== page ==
The Sacred Field

Apr 7, 2019 by

Communion Meditation by Bob Tees


John 12:1-8

Six days before the Passover Jesus came to Bethany, the home of Lazarus, whom he had raised from the dead.  There they gave a dinner for him. Martha served, and Lazarus was one of those at the table with him.  Mary took a pound of costly perfume made of pure nard, anointed Jesus’ feet, and wiped them with her hair. The house was filled with the fragrance of the perfume.  But Judas Iscariot, one of his disciples (the one who was about to betray him), said,  “Why was this perfume not sold for three hundred denarii and the money given to the poor?”  (He said this not because he cared about the poor, but because he was a thief; he kept the common purse and used to steal what was put into it.)  Jesus said, “Leave her alone. She bought it so that she might keep it for the day of my burial.  You always have the poor with you, but you do not always have me.”


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As many of you know I have been a hospital chaplain for many years.  When I share a story about work with hospital patients I am very careful to honour privacy and confidentiality.  I make the story as anonymous as possible.  This story happened quite a while ago and I won’t give very much detail, but one aspect of the story is so mysteriously relevant to today’s gospel story I feel it wants to be told.    I met with a patient who knew she was going to die very soon.  When a nurse had asked if she wanted to talk with someone from Spiritual Care she said no.  But then she told the nurse about many of her spiritual questions and anxieties!   When the nurse told me this I said maybe I should drop by and see if she would like a chat.  Sometimes people say not to spiritual care because they are afraid some minister is going to give them a guilt trip, instead of compassionate conversation, which is what we are actually about.  I had two, one-hour talks with her that day as her thoughts, memories and feelings flowed, and I gathered the many strands of conversation into a prayer.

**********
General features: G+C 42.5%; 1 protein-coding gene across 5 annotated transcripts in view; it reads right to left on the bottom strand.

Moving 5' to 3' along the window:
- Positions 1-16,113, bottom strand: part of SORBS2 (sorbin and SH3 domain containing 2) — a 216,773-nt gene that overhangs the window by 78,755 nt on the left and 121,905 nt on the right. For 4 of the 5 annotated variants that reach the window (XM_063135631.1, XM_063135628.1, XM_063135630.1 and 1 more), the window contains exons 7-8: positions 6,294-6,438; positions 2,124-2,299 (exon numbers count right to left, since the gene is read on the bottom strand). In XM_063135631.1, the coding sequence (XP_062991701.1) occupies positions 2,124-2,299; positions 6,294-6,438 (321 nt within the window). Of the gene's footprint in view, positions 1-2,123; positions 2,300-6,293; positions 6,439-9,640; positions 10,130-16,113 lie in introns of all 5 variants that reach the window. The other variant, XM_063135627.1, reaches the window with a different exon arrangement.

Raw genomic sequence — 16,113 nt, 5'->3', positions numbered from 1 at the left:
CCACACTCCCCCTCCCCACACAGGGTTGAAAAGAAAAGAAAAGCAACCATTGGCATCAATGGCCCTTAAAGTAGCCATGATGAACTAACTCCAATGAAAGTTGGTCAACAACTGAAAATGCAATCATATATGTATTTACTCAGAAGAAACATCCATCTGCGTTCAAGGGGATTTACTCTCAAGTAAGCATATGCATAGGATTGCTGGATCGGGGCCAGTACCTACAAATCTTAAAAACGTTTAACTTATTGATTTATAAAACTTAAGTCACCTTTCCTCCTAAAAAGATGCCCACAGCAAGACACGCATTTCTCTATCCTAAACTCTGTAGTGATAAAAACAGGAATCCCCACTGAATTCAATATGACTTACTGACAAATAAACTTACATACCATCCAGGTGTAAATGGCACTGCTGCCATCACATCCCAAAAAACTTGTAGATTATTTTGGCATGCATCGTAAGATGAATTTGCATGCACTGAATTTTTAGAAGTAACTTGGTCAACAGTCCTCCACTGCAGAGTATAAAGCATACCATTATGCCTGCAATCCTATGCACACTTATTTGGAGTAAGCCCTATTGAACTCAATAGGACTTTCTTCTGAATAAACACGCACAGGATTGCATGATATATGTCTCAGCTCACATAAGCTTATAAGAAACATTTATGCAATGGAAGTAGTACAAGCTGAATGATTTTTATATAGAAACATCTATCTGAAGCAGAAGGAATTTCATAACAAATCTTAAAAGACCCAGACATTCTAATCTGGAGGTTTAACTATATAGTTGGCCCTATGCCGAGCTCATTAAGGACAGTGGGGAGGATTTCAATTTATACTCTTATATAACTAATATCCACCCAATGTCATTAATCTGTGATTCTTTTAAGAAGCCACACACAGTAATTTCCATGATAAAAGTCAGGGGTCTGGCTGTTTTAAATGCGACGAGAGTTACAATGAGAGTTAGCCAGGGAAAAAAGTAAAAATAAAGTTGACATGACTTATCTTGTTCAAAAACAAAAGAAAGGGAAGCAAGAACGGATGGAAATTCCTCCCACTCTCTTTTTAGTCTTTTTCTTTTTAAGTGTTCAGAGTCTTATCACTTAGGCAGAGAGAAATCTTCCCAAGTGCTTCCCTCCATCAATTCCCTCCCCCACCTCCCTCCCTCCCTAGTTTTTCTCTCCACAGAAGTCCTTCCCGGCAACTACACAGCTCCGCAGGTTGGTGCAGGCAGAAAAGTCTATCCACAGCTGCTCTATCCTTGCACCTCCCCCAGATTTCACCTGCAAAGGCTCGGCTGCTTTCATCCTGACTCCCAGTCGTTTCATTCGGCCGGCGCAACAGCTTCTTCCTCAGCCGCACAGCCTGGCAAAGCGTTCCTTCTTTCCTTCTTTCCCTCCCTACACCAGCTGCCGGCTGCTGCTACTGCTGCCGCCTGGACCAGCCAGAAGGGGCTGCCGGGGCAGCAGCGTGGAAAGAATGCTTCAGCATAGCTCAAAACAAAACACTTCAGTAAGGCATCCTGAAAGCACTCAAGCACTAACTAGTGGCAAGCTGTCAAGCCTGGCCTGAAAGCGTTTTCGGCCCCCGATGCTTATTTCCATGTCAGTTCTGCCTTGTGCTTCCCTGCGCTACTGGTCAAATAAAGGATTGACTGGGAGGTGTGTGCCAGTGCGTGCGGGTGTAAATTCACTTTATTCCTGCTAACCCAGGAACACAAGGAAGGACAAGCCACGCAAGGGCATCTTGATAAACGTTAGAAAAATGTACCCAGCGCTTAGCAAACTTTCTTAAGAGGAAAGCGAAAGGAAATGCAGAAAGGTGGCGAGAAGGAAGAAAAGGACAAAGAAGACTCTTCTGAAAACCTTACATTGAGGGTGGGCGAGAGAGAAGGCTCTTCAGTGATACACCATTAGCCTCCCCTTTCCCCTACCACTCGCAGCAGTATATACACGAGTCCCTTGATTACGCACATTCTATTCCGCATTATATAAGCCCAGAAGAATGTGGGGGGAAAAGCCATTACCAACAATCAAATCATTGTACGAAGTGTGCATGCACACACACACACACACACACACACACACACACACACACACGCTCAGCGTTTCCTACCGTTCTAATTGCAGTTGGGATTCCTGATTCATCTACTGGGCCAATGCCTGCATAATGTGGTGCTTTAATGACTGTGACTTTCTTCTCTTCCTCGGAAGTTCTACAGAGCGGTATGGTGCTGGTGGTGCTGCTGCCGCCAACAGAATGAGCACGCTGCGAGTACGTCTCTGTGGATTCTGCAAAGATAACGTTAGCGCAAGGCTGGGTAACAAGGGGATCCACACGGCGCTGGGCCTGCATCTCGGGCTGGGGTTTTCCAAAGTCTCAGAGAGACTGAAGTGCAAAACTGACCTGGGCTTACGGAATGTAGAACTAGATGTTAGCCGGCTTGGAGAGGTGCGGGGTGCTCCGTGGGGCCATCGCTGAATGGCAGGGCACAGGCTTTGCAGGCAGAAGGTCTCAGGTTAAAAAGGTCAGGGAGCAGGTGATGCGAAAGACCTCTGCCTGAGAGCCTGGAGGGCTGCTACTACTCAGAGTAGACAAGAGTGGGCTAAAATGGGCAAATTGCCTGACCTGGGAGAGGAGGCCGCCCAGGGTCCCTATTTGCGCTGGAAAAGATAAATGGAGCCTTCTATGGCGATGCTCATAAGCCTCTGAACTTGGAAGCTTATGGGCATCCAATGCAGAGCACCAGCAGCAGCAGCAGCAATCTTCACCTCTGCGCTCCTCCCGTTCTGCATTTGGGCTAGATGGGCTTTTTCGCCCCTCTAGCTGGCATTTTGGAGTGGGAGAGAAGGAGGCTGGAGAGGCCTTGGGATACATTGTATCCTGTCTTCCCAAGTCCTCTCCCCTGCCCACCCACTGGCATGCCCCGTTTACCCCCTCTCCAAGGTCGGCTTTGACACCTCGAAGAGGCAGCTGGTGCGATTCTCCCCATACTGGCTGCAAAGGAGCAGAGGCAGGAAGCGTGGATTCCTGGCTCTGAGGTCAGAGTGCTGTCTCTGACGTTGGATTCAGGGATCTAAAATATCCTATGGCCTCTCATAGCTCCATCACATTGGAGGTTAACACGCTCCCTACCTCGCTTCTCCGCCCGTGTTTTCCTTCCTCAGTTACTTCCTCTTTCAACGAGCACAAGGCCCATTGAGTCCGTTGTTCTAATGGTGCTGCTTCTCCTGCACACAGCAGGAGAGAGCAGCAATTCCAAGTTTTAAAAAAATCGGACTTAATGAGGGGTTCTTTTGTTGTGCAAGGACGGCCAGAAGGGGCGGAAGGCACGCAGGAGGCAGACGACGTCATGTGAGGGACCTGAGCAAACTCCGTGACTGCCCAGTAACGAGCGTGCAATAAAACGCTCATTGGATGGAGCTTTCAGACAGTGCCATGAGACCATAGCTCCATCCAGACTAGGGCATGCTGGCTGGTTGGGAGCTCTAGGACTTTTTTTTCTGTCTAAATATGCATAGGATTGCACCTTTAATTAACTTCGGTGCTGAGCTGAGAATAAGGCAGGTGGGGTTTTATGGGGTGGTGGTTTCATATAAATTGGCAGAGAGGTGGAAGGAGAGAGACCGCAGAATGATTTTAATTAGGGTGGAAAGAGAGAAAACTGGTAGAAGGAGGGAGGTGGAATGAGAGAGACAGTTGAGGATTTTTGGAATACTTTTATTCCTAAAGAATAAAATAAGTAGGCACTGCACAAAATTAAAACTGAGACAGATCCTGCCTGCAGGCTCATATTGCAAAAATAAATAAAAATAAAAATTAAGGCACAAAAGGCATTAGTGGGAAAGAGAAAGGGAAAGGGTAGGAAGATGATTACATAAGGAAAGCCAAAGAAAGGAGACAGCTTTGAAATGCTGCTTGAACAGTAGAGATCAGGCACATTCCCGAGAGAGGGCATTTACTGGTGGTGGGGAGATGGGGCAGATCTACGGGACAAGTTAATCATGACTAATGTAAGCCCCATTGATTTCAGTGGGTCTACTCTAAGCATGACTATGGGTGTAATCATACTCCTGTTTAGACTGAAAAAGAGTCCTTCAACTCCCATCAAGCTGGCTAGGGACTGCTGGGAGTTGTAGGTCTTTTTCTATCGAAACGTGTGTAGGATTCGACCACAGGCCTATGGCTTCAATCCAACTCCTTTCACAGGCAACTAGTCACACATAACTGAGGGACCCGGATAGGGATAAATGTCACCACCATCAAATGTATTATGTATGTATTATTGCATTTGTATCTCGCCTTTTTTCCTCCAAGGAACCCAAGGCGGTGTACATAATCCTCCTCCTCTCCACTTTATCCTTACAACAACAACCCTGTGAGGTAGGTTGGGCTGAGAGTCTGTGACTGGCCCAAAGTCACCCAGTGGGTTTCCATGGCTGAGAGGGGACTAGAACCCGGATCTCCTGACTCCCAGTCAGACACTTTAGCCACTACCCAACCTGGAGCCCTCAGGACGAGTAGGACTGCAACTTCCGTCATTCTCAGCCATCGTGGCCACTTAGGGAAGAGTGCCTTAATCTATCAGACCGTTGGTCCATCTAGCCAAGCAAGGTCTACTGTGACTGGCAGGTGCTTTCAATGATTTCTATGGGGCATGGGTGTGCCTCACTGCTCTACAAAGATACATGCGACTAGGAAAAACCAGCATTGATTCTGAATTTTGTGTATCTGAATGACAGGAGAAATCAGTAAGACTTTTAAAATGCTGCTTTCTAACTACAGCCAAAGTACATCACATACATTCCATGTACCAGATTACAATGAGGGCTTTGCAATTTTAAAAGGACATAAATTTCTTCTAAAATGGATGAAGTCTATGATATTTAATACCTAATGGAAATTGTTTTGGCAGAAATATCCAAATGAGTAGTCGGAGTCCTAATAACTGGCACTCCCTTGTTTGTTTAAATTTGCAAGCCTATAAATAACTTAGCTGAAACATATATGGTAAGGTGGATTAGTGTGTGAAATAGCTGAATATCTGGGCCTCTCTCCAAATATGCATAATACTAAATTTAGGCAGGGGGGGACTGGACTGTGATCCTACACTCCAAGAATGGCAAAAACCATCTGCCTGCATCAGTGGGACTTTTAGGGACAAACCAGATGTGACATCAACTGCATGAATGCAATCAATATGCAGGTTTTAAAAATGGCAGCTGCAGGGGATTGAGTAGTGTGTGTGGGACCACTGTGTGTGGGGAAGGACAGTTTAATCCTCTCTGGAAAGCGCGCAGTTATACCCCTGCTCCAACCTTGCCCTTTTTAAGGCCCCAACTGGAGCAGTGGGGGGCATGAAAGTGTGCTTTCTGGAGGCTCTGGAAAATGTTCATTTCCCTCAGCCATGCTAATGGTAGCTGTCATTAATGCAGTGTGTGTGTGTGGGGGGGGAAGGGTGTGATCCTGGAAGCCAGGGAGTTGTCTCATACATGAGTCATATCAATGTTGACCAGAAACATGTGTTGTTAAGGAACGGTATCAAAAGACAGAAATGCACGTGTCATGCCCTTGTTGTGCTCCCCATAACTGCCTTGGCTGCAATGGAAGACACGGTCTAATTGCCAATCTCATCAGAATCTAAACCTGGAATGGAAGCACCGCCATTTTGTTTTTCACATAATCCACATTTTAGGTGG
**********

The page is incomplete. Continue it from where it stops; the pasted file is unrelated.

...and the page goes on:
At the outset of our conversation she surprised me.  After brief introductions she welcomed me to sit down and she gestured to her table-tray and said, “that is my favourite perfume.  You can put some on me while we talk.”   This was something I had never done before!   [I had once attended an aromatherapy presentation at St Joseph’s Villa, where I discovered that extracts of fragrances can be quite therapeutic.  I learned that the most universally appealing fragrances are citrus, nutmeg, cinnamon, and lavender.  This gave me some sense of the therapeutic meaning of fragrances.]   It was such a surprising and gracious request that I said, “sure,” and she handed me the bottle and offered her arm.  While we talked I gently applied small amounts of perfume to her forearm.  We were happy to violate the hospital’s “fragrance free” policy!  The scent of the perfume wafted through our gentle and reflective conversation.    We had a second conversation later that day and the following day we spoke again, again with perfume, and her death came not long after.   I was moved by this brief, deep, holy encounter.    The day after she had died it came to me, “that moment is like the story of the woman who put perfume on Jesus’ feet.”    I felt a rush of energy at this realization.   I was not conscious of this story at all during the pastoral visit.  The conversation and surprising perfume request all unfolded spontaneously with no sense of the bible story as a reference point in mind.   I had told my friend and work colleague Donna about the perfume visit and when I later told her about my realization about the biblical story, she said, “Oh, yes, that is the first thing I thought of.”